No Valentines for Women’s Rights: Why No Man Should Marry a Suffragist

Life Magazine Promises “$300 to the Winner”

Throughout the fall and winter of 1910, Life magazine called upon readers to submit three hundred-word manuscripts to their New York office. Each issue of the magazine would contain a selection of the best submissions and, in early 1911, the editors would declare a winner. That author would receive $300—equivalent to nearly $8,000 today. The essay that earned this substantial reward needed to provide “the best reason, or reasons, why any man should not marry a suffragette.” The successful author would be declared the winner of “Life’s Suffragette Contest.” 

Ex. Sup. Co., A Suffragette You’re Going to Wed…, n.d., Postcard, Kenneth Florey Private Collection.

Such a contest may sound jarring in 2020—a national magazine asking readers to present reasons why men should avoid marrying women simply because those women believed in women’s rights. However, in 1910, this contest would not have surprised readers. Although the women’s suffrage movement grew exponentially in the early twentieth century, “the suffragist” often appeared as a comedic figure—a militant, ugly, shrieking woman who wished to dominate men and take over government. Life magazine’s contest built on this exaggerated figure of the female suffragist and tapped into broader antisuffrage sentiment. The contest entries, in particular, reflect the range of antisuffrage arguments about the incompatibility of women’s political rights and traditional understandings of love, marriage, home, and family. 

Antisuffrage Claims about Marriage and Women’s Voting Rights 

Antisuffrage writings in the early twentieth century regularly linked voting rights to distinct gender roles for women and men. In particular, they drew on the concept of separate spheres that idealized men and women as complete opposites: men had a duty to work in the public sphere while women had similar obligations to the private realm of home and children.[i]Antisuffrage publications insisted that female suffragists rejected this natural balance between the sexes by attempting to prevent their husbands from serving as their representatives in the public sphere. Throughout the nineteenth and into the twentieth century, American society, government, and law defined the family as a unit of government wherein men represented their dependents—mothers, wives, daughters, and young sons.[ii]Antisuffragists embraced this norm when they argued that “normal” men and women supported existing voting laws that empowered men to cast a single vote on behalf of the family unit. One antisuffragist, for instance, argued that the majority of women “are satisfied to let their husbands, sons, brothers, and sweethearts do the voting.” Women, he pointed out, are the “fountain head of power” because they “make the men who make the laws.”[iii] Thus, women’s indirect influence raising sons and guiding husbands provided them with all the political power and responsibility they needed.

Antisuffragists insisted that women demanding the vote exhibited a dangerous individualism—placing their desires above others—that signaled a disregard for marriage and the family. The act of women voting, antisuffragists warned, created political disagreements between husband and wife, disturbed the “harmony of the house,” increased divorce, lowered the frequency and quality of marriage, and disintegrated family life. Suffragists, according to this formula, not only rejected proper marriage within their personal lives, but also threatened to destabilize the institution of marriage nationwide. A 1913 antisuffrage pamphlet, for example, warned that society simply could not sustain both women’s suffrage and healthy marriages: “Monogamous marriage teaches that man and wife are one, that the husband, wife and children compose a family unit; that the father is responsible for the protection and support of the family, while the Woman Suffrage doctrine teaches that there is no family unit, that the husband and wife are independent of each other.”[iv]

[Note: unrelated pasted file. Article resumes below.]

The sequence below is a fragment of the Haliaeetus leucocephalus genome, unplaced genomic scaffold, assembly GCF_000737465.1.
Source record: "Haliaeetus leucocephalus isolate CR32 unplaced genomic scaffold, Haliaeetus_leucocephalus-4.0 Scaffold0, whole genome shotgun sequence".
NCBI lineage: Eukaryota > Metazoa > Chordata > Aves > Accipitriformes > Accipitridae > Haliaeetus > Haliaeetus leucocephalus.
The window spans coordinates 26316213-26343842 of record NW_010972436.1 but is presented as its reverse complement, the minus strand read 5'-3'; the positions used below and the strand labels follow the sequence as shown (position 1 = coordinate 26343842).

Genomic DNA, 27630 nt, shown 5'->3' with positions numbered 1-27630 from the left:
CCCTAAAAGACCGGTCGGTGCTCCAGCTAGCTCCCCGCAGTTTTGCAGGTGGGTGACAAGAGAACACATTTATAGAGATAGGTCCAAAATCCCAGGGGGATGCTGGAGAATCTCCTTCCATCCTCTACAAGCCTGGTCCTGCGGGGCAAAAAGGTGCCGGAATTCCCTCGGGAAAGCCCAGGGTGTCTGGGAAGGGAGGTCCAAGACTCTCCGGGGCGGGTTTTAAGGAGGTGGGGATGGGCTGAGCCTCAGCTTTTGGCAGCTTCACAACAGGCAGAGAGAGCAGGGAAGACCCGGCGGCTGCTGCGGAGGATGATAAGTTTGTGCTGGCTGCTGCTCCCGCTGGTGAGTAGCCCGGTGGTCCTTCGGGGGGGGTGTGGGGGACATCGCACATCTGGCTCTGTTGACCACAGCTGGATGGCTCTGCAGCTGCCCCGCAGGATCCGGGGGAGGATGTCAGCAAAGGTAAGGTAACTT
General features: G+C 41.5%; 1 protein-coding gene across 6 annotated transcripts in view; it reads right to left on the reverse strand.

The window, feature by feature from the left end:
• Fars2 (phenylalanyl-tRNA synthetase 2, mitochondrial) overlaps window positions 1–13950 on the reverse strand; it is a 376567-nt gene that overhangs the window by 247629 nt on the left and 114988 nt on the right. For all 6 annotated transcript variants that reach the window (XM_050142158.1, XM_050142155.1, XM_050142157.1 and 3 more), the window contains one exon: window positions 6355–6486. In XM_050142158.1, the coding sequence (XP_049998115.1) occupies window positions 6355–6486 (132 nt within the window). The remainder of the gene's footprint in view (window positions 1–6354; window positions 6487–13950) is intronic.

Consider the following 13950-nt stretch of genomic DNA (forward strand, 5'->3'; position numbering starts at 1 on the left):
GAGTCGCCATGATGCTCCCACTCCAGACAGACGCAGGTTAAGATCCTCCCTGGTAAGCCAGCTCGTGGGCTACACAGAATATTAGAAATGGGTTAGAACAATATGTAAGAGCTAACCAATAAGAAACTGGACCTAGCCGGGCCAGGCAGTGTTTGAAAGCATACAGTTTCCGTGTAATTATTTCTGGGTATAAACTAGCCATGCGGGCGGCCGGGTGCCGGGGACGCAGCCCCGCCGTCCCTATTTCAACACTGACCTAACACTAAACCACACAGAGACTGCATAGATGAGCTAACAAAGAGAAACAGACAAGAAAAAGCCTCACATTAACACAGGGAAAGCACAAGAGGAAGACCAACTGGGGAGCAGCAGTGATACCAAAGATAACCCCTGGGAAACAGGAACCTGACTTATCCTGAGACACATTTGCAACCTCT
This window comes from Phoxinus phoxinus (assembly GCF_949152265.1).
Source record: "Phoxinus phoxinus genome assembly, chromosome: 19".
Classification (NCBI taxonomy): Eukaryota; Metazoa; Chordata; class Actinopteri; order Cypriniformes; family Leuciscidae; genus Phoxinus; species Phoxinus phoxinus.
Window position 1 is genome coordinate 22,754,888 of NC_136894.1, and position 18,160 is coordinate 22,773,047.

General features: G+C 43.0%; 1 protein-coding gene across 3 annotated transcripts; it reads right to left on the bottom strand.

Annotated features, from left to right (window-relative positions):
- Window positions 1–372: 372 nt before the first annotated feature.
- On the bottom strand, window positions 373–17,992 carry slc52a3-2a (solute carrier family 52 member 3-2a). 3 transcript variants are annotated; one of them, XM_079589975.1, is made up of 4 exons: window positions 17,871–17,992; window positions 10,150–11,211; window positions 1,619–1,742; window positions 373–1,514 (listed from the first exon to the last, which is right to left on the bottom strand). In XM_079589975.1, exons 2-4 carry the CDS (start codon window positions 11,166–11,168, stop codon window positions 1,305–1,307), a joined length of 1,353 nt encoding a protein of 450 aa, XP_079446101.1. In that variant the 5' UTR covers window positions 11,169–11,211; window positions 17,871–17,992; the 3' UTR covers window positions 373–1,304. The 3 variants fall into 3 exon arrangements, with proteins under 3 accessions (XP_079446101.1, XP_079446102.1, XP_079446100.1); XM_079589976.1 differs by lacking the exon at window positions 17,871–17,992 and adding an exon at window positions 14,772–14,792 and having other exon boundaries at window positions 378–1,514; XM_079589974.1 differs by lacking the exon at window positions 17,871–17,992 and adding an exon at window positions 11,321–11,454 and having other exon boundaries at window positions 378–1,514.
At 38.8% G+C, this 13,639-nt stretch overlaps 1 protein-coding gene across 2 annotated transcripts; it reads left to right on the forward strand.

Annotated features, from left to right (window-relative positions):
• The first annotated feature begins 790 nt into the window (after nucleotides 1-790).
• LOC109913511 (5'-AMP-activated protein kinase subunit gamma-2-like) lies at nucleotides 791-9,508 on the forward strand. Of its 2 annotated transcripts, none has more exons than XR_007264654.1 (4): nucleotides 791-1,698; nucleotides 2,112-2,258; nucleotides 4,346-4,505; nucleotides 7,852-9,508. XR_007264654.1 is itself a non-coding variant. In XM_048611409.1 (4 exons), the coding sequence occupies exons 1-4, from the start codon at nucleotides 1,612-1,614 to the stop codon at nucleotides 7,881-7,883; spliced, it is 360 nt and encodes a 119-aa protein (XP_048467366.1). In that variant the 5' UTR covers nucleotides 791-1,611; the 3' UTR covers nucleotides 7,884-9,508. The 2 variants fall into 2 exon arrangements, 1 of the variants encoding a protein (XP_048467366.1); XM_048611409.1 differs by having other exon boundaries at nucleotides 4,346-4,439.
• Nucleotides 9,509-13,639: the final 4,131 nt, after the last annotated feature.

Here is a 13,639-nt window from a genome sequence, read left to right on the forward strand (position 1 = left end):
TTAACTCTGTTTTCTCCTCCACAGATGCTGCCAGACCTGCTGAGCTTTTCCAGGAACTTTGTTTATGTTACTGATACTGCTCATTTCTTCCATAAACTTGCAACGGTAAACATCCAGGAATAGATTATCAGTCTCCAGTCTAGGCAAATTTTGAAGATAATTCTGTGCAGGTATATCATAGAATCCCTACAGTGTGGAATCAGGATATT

How’d You Like to Spoon with Me?, n.d., Postcard, Kenneth Florey Private Collection.

Throughout the months of the writing contest, Life magazine printed dozens of submissions from readers around the country. Contributors penned poems, constructed lists, inked cartoons, and shared personal anecdotes. Some chose an ardent and serious tone, while others infused their writing with humor and exaggeration. Every submission tapped into broader antisuffrage arguments that insisted women’s suffrage ran contrary to true love, happy marriages, and content homes. 

The following submissions to Life’s “Suffragette Contest” on the “the best reason, or reasons, why any man should not marry a suffragette” reflect gendered antisuffrage arguments about the incompatibility of women’s political rights and traditional understandings of love, marriage, and family. 

Female Suffragists Are Not Real Women

Antisuffrage writers often insisted that female suffragists were not true women. They used a range of labels—from “masculine women” and “mannish females” to “husbandly wives” and “paternal mothers”—to signify that female suffragists lacked the qualities and characteristics that made women “women.” Some ardently insisted that when suffragists engaged in inappropriately gendered behavior (in this case, heated political debates) they literally changed their physical nature and ceased to be real women. This line of reasoning led some antisuffragists to link gender with sexual deviancy, raising the specter of homosexuality by warning that “half women” would trick “nice” and “normal” women into marrying them. For instance: